Many of these garden village plans, including Dissington, have attracted local opposition for various reasons (Dissington takes a bite out of a preserved green belt), and each should of course be reviewed on its own merits.  And I understand that the British planning and regulatory regime is much different than that in the US.  But really, we should be doing a much better job of rural planning than we do in this country.  Contrast the garden village concept with the sprawl development that is still so prevalent here.  I think there is much to learn from watching Dissington and its cousins.


Monday, April 10, 2017

California Cap-and-Trade clears a big hurdle (and why that’s important for transportation)

California’s cap-and-trade program for reducing greenhouse gas emissions has just cleared a big legal hurdle in the state courts (story here).  And this could be important for the transportation sector.
Why?
Unlike some other cap-and-trade programs, California’s very explicitly includes transportation fuels.  And if it proves successful in encouraging cleaner transportation it could provide a model for other states.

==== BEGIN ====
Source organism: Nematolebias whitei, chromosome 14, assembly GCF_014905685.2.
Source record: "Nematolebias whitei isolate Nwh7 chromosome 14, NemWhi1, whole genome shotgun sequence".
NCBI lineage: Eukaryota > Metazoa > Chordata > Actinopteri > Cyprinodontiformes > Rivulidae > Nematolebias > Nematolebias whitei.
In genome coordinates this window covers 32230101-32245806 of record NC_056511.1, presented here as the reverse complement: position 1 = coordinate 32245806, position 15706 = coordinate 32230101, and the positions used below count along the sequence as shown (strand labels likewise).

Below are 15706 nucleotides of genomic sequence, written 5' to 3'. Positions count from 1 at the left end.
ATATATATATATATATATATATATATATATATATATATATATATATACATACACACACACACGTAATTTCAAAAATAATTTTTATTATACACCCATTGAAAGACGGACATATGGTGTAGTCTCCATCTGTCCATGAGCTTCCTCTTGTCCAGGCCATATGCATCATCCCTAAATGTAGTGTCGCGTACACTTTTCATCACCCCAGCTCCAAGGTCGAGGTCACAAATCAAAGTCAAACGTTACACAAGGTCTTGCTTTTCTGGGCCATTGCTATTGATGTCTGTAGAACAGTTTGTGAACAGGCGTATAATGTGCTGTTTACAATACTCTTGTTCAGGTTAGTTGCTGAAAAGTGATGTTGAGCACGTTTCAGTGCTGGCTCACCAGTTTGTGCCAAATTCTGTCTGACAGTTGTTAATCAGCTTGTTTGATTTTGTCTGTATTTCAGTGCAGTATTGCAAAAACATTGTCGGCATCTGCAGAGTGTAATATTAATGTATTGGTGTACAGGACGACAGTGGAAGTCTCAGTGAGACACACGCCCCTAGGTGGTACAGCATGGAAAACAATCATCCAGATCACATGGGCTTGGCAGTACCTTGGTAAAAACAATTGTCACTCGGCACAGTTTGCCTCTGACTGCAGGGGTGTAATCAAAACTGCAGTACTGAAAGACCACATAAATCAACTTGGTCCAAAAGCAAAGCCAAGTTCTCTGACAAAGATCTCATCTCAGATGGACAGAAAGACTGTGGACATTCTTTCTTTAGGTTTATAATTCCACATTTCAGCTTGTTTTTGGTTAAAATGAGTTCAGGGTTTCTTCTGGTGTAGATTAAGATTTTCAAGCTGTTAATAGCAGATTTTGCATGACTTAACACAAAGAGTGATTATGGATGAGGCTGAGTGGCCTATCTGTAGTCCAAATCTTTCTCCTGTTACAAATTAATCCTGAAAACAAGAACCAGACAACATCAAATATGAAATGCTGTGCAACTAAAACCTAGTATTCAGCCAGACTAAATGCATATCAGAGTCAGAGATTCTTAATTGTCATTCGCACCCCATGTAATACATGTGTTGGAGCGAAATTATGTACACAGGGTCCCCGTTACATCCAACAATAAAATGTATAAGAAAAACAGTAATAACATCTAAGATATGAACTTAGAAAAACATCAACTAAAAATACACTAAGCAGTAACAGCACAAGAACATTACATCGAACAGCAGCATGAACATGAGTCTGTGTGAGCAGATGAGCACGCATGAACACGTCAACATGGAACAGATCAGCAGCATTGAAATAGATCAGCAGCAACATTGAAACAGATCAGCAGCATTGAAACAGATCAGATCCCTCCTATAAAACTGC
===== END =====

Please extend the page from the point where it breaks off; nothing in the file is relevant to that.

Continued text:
Climate change experts and policy makers are looking more closely at the California system for three reasons:
1.     The transportation sector has recently overtaken the electricity generation sector as the leading source of greenhouse gas emissions in this country.  While GHG emissions from electricity generation have been going down (government regulations, cheap natural gas), emissions from transportation have been going up (cheap gasoline, rising post-Recession VMT).
2.     Although many strategies for transportation GHG reduction have been developed – and many of them have been at least partly implemented – the trend lines are not good and even aggressive implementation of more conventional strategies looks to fall short of science-based targets for emission reductions.
3.     The federal government appears to be out of the game for the foreseeable future, leaving the initiative for climate policy squarely in the hands of the states.
The California program is (not surprisingly) a bit complicated.  A good overview can be found here.
One of the key features of the California program is that it generates significant revenue, which by law has to be plowed back into “green” investments.  (Some people have called a program like this “cap-and-invest” rather than “cap-and-trade.”)  According a recent report to the Legislature (here), in the first four years of the program, $3.4 Billion has been appropriated from cap-and-trade proceeds.  In the transportation sector, this has funded, among other things, more than 100,000 rebates for zero-emission and plug-in hybrid vehicles and more than 200 transit projects.